Trying to Make Sense of Senseless Sheridan and Germanwings Tragedies

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He was 72 years old, a collector of antiques, the well-respected Cooper University Health System CEO, the father of four sons, married 47 years to the same woman. He was “mild-mannered.” He “made a living with his head, not his hands.” He had “a really strong relationship” with his family. That John Sheridan would kill his wife and then himself in their suburban New Jersey bedroom was so unthinkable that those sons hired their own forensic pathologist and staved off a declaration of their father’s cause of death for six long months, sure there had to be another explanation. An antiques dealer who knew Sheridan called the notion that he’d killed himself “ridiculous.” “If you’re going to tell me John did it, it was murder-suicide, then tell me why,” the wife’s brother challenged the Inquirer, in a story published hours before the Somerset County prosecutor’s office finally ruled the tragedy just that.

He was 27 and lived in a middle-class third-floor apartment in Düsseldorf, Germany. A neighbor said he was “very shy.” People who saw him recently “said he didn’t appear to be burdened.” Those who knew him said he was “quiet, pleasant and responsible,” according to the Wall Street Journal — right up until Andreas Lubitz locked his captain out of the cockpit of the Germanwings plane they were flying and plowed it into a mountainside.

Last week was a helluva week for the meek and mild. Read more »

The Best Thing That Happened This Week: Starbucks Said “Never Mind”

Starbucks CEO Howard Schultz speaks at the coffee company's annual shareholders meeting in Seattle on March 18th.

Starbucks CEO Howard Schultz speaks at the coffee company’s annual shareholders meeting in Seattle on March 18th.

When Starbucks CEO Howard Schultz announced the company’s new social-justice initiative — having baristas write “Race Together” on coffee cups to encourage conversations about, uh, race — we here at Philly Mag shuddered, long and hard.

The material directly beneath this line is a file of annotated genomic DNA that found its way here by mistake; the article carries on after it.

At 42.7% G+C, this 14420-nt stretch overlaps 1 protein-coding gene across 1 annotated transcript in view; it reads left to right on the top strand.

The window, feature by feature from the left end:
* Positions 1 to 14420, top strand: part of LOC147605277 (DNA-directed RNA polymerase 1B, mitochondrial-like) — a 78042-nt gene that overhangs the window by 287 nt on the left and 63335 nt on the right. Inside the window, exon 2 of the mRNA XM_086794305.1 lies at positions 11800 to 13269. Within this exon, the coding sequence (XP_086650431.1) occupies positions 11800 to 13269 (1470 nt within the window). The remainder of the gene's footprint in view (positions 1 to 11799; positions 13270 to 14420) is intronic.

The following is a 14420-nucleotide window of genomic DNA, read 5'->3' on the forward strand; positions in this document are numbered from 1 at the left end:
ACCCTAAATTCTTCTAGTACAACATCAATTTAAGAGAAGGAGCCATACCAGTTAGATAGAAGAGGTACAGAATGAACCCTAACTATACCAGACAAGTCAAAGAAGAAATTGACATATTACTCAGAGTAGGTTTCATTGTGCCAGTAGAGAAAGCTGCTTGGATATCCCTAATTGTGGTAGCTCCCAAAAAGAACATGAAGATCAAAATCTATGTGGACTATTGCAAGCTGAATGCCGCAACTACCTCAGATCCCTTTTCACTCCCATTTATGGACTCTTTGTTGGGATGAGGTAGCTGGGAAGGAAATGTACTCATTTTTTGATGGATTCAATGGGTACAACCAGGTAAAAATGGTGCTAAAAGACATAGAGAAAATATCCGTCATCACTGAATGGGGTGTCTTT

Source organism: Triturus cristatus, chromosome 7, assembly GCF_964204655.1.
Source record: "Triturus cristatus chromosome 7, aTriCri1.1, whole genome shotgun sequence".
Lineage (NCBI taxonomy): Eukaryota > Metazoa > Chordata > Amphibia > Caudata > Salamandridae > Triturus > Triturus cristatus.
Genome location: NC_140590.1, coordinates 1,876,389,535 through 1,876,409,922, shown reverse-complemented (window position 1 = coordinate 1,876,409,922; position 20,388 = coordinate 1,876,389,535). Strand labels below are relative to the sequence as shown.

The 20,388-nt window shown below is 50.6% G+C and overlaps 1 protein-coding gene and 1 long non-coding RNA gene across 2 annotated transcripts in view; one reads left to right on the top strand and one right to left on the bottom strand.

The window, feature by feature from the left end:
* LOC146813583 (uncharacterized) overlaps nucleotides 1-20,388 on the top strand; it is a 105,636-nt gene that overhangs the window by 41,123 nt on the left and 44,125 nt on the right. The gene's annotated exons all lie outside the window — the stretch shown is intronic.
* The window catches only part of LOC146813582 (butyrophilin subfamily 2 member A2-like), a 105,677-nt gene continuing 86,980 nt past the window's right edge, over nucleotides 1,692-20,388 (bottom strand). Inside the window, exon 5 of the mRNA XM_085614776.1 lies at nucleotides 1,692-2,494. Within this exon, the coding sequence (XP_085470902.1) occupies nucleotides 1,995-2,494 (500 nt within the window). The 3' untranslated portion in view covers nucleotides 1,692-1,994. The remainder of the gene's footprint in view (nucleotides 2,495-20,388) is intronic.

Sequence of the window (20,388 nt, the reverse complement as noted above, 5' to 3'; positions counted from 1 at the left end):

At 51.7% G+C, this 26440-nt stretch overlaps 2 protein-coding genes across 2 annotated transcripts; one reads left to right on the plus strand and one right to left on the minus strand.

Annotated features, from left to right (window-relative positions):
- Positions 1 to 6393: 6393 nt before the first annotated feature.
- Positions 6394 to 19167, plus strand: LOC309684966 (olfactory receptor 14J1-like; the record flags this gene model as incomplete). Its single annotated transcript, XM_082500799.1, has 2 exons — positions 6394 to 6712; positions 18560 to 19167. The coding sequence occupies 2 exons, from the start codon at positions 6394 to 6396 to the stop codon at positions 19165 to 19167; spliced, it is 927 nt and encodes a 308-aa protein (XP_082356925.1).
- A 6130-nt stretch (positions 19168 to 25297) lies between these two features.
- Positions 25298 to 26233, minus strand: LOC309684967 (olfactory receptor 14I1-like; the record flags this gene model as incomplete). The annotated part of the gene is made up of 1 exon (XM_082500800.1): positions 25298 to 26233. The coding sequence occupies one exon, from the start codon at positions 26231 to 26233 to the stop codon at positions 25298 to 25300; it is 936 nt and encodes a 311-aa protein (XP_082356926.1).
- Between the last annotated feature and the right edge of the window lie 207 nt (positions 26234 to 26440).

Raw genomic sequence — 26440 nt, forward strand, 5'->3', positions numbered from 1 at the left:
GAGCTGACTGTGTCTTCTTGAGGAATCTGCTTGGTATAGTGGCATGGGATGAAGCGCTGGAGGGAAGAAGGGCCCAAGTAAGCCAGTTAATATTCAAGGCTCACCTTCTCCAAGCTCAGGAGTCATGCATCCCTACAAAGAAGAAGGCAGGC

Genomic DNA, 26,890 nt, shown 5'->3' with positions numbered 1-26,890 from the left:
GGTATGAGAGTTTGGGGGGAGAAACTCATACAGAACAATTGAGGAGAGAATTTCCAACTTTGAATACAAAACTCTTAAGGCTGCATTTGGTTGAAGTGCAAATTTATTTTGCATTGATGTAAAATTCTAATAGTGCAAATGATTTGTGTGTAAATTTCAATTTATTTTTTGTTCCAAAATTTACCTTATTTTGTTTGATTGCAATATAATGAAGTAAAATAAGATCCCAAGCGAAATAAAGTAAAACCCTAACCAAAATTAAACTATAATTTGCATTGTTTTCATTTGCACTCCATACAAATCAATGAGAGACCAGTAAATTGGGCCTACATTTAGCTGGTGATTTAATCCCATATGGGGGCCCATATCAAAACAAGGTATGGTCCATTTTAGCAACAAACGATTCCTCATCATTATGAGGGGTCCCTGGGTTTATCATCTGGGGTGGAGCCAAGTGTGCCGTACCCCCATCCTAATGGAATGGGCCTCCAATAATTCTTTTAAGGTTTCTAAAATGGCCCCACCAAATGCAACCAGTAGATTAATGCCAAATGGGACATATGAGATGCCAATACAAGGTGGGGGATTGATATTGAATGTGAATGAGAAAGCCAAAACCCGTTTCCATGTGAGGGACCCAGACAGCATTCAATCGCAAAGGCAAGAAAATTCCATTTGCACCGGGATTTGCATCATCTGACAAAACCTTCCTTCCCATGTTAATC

Hey, we’re journalists. We love us some coffee. And while we have a fancy in-house coffee machine — it grinds the beans right before your eyes! — we are journalists, so we prefer to watch someone else work. So we love Starbucks. Besides, what journalist today doesn’t have five bucks to blow on a caramel flan skim-milk latte?

On the other hand … we’re Philly Mag. And if anyone has learned the hazards of a flat white approach to the touchy topic of race, baby, we haveOh boy, Howard, we thought, you are gonna get schooled.

He did. Last Sunday, with its grand scheme mocked by everyone from Gawker to Twitter to NPR, Starbucks threw in the towel. No more messages on coffee cups. No more worrying that your barista will open up a dialogue instead of just getting you your goddamned coffee. Now we can all get back to not talking about that thing we all talk about all the time.

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How a Bagless Bissell Vacuum Cleaner Changed My Life

Shutterstock.com

Not all vacuums are created equal. Photos | Shutterstock.com